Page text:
1. Apply as a Licensed Professional Counselor (LPC) and request permission to take a national exam.
LPC licensure is the first step in a counseling career in Illinois. To become licensed, you must receive approval to take the National Counselor Examination (NCE) offered by the National Board for Certified Counselors (NBCC) or the Certified Rehabilitation Counselor Examination (CRCE) offered by the Commission on Rehabilitation Counselor Certification (CRCC) and achieve a score at or above the cut-off set by NBCC or CRCC. If your goal is to be an LPC, there are no additional requirements beyond the graduate education mentioned above and the exam, so you can begin work under the supervision of an approved licensed counseling professional as soon as they are approved. The application is available online and the fee is $150 as of July 2019.
2. Accrue supervised experience.
It is not necessary to progress to LCPC licensure, but it does widen the scope of practice to include an independent service provision. To be eligible for LCPC licensure, you must complete 1,680 clock hours per year for two years including at least 960 clock hours of direct service provision per year. The experience must be obtained over a minimum period of 104 weeks; however, up to one year of experience accrued during doctoral study can be counted towards this requirement. The work must be supervised by an active licensed clinical professional counselor, licensed clinical social worker, licensed clinical psychologist, or psychiatrist who provides approximately one hour of supervision per week.
3. Apply for LCPC licensure and permission to take the required exam.
For LCPC licensure, you must pass the National Clinical Mental Health Counselor Examination (NCMHCE) offered by the NBCC. You must be able to prove you have passed the NCE or CRCE in the past, but you do not need to take either of these exams again. The LCPC application form is available online and the fee is $150 as of July 2019.
4. Receive your LCPC licensure.
The Department no longer issues paper licenses. Once approved, licensure details can be retrieved and printed at any time on the IFDPR website.
Professional Counselor Licensure by Endorsement in Illinois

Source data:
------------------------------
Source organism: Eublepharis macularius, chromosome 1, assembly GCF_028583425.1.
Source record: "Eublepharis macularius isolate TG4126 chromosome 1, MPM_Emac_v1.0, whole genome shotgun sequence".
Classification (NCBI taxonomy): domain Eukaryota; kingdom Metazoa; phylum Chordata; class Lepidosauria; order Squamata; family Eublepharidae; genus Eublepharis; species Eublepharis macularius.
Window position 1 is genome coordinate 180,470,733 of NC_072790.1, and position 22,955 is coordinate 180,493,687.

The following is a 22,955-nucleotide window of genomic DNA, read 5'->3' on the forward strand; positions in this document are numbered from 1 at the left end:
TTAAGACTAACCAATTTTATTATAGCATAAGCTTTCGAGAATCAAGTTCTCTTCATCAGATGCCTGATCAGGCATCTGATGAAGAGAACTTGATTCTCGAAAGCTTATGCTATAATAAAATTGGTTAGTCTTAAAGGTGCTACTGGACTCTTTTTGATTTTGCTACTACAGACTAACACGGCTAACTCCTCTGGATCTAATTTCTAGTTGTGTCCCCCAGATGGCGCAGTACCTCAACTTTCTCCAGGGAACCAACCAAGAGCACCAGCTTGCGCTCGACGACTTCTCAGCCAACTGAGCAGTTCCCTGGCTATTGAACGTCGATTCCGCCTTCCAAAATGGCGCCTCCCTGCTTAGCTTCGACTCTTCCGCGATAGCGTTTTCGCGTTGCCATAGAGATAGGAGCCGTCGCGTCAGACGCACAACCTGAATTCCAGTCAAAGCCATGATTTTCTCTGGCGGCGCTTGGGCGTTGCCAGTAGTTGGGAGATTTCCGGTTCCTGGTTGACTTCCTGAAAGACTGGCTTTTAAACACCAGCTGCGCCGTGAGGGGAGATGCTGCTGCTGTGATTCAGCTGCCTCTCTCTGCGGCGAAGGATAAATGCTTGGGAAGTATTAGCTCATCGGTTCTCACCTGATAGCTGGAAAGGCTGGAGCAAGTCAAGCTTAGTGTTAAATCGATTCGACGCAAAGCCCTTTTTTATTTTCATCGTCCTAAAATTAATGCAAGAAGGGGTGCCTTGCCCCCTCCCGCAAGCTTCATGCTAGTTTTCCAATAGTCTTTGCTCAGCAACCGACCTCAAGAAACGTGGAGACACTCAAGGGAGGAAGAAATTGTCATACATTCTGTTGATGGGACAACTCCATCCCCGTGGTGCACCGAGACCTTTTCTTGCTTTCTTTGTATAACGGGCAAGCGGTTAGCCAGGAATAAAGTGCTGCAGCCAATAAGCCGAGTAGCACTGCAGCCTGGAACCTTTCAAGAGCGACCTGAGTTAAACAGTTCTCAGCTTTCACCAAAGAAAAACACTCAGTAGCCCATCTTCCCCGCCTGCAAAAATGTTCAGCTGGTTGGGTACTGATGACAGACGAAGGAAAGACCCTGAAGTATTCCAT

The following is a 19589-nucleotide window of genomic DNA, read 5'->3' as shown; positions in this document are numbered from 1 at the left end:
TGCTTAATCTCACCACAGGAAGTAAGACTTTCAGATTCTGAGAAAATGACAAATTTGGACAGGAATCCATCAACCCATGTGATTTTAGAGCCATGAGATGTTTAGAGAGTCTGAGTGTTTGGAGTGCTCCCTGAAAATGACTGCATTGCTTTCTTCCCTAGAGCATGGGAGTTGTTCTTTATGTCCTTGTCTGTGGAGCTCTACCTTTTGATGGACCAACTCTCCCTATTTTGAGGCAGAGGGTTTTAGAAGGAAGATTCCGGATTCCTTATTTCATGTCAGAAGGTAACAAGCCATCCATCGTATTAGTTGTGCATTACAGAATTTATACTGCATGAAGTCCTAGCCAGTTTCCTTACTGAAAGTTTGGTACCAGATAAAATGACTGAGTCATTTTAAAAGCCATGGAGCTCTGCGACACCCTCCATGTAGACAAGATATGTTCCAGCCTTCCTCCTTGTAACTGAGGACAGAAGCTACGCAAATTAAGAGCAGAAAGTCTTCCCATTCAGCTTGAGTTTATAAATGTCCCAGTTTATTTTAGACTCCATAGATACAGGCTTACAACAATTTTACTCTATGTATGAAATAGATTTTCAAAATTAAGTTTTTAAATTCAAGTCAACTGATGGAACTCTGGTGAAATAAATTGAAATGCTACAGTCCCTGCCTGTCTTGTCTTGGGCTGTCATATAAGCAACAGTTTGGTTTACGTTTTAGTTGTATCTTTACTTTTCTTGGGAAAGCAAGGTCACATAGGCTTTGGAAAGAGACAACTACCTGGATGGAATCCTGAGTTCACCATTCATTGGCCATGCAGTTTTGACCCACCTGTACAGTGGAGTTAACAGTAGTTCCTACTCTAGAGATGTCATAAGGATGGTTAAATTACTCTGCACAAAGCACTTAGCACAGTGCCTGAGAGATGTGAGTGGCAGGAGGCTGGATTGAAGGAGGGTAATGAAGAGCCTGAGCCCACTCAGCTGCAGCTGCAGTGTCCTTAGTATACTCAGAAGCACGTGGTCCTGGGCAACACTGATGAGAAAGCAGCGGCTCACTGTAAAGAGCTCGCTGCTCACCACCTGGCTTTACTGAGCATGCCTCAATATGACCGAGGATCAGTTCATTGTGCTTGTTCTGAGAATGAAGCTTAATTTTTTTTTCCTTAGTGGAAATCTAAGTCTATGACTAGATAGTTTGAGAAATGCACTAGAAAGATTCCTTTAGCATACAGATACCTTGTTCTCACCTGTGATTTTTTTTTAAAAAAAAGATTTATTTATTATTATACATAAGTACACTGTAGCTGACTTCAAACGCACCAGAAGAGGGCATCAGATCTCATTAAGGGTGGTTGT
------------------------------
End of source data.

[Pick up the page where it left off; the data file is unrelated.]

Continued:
Illinois offers licensure by endorsement to candidates who are already licensed in other states and have similar qualifications to those required in Illinois. Applicants must send proof of education including transcripts, proof of successful examination, a copy of the licensure file from the home state indicating good standing, and the fee ($60 as of July 2019). While not strictly a form of endorsement or reciprocity, Illinois does also waive proof of education and examination requirements for individuals who already have either the Commission on Rehabilitation Counselor Certification (CRC) or Certified Clinical Mental Health Counselors Certification (CCMHC).
Counselor Licensing Renewal and Continuing Education Information
Illinois LPC and LCPC licenses expire on March 31 of odd-numbered years and licenses can be renewed online through the IDFPR online portal. Email reminders are sent periodically so the IDFPR recommends always keeping your email address up-to-date. Both LPC and LCPC licensees are required to complete 30 hours of continuing education (CE) in order to renew; however, LCPCs must complete 18 hours of clinical supervision training as part of these 30 hours one time during their career. A list of approved CE providers can be found online.
Additional Counseling Careers and Licenses in Illinois
Pathways for counseling licensure in Illinois vary depending on the type of counseling you would like to provide. In addition to LPCs and LCPCs, we have outlined a number of other licensure options below, such as licensed marriage and family therapists, school counselors, and substance abuse counselors.